Former spouse payments generally fall under the purview of the Uniformed Services Former Spouses’ Protection Act. The USFSPA, passed in 1981, covers two key factors. First, it authorizes (but does not require) state courts to divide military retired pay as a marital asset or as community property in a divorce proceeding. Secondly, it provides a mechanism for a former spouse to enforce retired pay as a property award by direct payments from the service member’s retired pay.
The biggest question regarding divorce and retirement concerns whether the former spouse will be receiving a portion of a Soldier’s retired pay.
There is no law or regulation that states a former spouse is entitled or authorized a portion of retired pay. Any portion of retired pay allowed to the former spouse is determined by the overall divorce agreement. That being said, judges in most jurisdictions allow 2.5 percent of retired pay per year of marriage.
Court orders enforceable under the USFSPA include final decrees of divorce, dissolution, annulment, legal separation and court-ordered property settlements incident to such decrees. The pertinent court order must provide for the payment of child support, alimony or retired pay as property to a former spouse.
It is critically important to have the court order written in such a manner that the Defense Finance and Accounting Service can calculate the former spouse’s portion of retired pay. One would assume that all attorneys know how to do this correctly. Unfortunately, this is not always the case.
DFAS has an excellent website with a specific page related to this subject at www.dfas.mil/garnishment.html. It is vital to ensure the attorneys write the divorce decree or court order correctly, otherwise DFAS may return the request without action. In these situations, claimants may have to go back to court and pay associated costs again.
“Retired pay” is also a misnomer. Former spouses, if awarded, receive a portion of “disposable” retired pay. Disposable retired pay is a member’s gross retired pay without authorized deductions. The authorized deductions vary based on the date of the parties’ divorce, but the current principal deductions include retired pay waived to receive VA disability compensation, disability retired pay and Survivor Benefit Plan premiums where the former spouse is elected as the beneficiary. This means that retired pay reduced by VA compensation equals a reduced amount of former spouse compensation.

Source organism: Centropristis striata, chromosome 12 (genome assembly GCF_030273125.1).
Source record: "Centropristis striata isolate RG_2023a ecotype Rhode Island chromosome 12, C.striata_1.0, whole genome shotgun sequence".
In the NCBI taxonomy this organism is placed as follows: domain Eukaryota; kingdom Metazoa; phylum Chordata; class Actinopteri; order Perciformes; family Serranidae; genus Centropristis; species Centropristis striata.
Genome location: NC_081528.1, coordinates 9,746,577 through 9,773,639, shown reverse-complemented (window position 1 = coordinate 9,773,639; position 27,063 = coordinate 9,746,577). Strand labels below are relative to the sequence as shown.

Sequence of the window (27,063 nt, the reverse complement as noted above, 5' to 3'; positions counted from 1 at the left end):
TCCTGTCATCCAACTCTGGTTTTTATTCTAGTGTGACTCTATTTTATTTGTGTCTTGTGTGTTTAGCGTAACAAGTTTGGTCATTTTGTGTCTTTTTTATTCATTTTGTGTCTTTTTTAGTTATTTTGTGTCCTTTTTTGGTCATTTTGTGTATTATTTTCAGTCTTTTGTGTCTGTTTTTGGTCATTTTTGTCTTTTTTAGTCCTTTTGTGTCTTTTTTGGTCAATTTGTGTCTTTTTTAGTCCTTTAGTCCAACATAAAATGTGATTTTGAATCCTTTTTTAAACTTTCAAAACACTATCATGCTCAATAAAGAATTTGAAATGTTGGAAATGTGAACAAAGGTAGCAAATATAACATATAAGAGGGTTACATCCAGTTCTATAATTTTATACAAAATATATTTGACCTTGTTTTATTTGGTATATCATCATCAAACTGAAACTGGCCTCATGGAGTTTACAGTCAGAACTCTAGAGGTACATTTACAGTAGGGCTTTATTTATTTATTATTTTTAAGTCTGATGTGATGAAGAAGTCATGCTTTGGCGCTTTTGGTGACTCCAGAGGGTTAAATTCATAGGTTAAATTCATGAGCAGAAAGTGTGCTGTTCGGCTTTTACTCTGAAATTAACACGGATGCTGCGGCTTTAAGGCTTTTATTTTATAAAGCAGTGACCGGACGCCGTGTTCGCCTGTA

Additionally, the National Defense Authorization Act of 2017 amended the definition of disposable pay in the USFSPA.
For divorces entered after Dec. 23, 2016 – in a case where the order becomes final prior to the member’s retirement – the military member’s disposable income is limited to “the amount of basic pay payable to the member for the member’s pay grade and years of service at the time of the court order,” and increased by the cost-of-living amounts granted to military retirees from the time of the divorce to the date the member retires. This is applicable only to divorces after Dec. 23, 2016.
You don’t know what you don’t know until you know it. This is especially true of this subject. Spend some time and effort and do the required due diligence to ensure you know what to expect.
Theodore Faulkner is the chief of the Personnel Processing Branch/Retirement Services Office that is located in Fort Campbell’s Soldier Support Center, 2702 Michigan Ave.